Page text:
During North Country Ministry’s recent gala banquet, Dr. James Morrissey (right) was identified as a prime ‘suspect’ in the conclusion of a fictional kidnapping mystery, as he opened his doctor’s bag and pulled out a fistful of cash at the prompting of plot narrator Bob Myers (left). The drama prompted plenty of laughs from the capacity crowd at the banquet.
Photo by Thom Randall.
QUEENSBURY A capacity crowd attending North Country Ministry’s recent annual gala banquet participated in unraveling a fictional mystery — the “kidnapping” of famed area auctioneer Martin Seelye — as a record amount of money was raised for the charitable agency. The banquet was held at Hiland Park Country Club.
A meandering wealth of “evidence” — including a ransom note with words cut froma magazine, a glue gun, map and key — led the audience from one witness or suspect to another, all gala attendees.
Concluding the madcap tale, Seelye showed up with his wrists and mouth duct-taped, as evidence indicated that noted area philanthropist and cardiologist Dr. James Morrissey was the prime suspect.
Morrissey pulled a fistful of dollars from a black doctor’s bag, all but admitting he had bound Seelye up in a plot to stash money away to build a halfway house for former SUNY Adirondack presidents.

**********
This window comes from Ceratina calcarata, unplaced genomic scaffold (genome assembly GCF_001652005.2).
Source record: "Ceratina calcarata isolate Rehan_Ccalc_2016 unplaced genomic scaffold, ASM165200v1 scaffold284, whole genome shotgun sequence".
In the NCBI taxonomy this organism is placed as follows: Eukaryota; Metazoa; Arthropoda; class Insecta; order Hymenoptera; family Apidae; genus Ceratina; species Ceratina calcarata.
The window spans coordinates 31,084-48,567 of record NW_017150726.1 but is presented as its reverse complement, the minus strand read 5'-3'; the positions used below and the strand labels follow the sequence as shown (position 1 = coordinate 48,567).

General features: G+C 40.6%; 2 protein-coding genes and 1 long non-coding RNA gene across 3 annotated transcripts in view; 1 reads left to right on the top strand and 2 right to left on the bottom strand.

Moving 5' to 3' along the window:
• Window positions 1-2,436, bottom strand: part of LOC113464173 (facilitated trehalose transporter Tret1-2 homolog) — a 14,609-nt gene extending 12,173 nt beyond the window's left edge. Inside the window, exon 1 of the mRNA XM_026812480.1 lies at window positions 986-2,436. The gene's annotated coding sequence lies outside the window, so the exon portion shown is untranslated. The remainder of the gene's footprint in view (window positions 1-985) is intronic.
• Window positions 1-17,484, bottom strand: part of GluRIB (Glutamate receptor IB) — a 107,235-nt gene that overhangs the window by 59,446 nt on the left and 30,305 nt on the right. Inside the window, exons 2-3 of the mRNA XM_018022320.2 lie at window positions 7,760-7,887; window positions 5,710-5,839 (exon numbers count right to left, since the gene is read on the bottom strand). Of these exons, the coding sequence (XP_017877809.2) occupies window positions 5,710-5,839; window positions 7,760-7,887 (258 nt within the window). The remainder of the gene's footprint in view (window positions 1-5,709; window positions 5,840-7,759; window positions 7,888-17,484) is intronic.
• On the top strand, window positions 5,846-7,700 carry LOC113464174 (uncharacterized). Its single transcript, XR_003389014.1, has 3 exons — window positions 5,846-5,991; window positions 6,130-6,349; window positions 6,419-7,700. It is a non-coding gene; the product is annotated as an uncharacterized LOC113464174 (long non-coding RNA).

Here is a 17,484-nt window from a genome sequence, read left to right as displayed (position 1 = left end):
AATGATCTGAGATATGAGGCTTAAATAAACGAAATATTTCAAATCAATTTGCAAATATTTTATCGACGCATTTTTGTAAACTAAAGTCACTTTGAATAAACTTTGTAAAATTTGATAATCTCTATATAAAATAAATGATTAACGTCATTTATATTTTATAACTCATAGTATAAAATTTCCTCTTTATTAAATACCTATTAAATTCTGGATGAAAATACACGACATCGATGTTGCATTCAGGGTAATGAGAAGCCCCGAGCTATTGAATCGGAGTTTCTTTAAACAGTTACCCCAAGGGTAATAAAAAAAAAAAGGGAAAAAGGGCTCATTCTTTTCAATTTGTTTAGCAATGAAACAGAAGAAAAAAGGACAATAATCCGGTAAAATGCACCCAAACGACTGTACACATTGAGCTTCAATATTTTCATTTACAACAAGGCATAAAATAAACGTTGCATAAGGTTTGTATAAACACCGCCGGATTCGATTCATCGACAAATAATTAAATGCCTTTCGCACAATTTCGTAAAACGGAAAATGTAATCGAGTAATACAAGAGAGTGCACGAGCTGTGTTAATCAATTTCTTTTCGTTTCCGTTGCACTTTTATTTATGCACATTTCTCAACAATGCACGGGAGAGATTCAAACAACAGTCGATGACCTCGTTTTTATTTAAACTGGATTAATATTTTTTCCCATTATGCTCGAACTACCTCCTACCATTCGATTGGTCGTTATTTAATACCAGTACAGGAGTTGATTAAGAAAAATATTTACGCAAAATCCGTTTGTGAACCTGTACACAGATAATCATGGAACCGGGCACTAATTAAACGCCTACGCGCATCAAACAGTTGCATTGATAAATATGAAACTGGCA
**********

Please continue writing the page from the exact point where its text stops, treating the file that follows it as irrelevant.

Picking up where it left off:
With the various gala patrons involved in the plot — and peppering their performances with humorous ad-libs, the drama provided plenty of laughs for 45 minutes or so as attendees finished their meals.
The dinner-theater mystery was written by and emceed by Bob Myers, who operates Adirondack FlatLine Players along with Lynn Gorham.
North Country Ministry Board member Anne Smoczynski, who co-chaired the gala with Charleen Bivona, said Saturday that due to the generosity of the gala sponsors and various donors, the event raised a record mount of money for charity.
“It’s really moving to see so many people and businesses step forward like this,” she said. North Country Ministry is the leading outreach agency in northern Warren County, known for helping connect people with job and housing opportunities, as well as providing advocacy work, vital emergency aid and help in parenting and child-care issues for hundreds of families per month over a 650-square-mile area.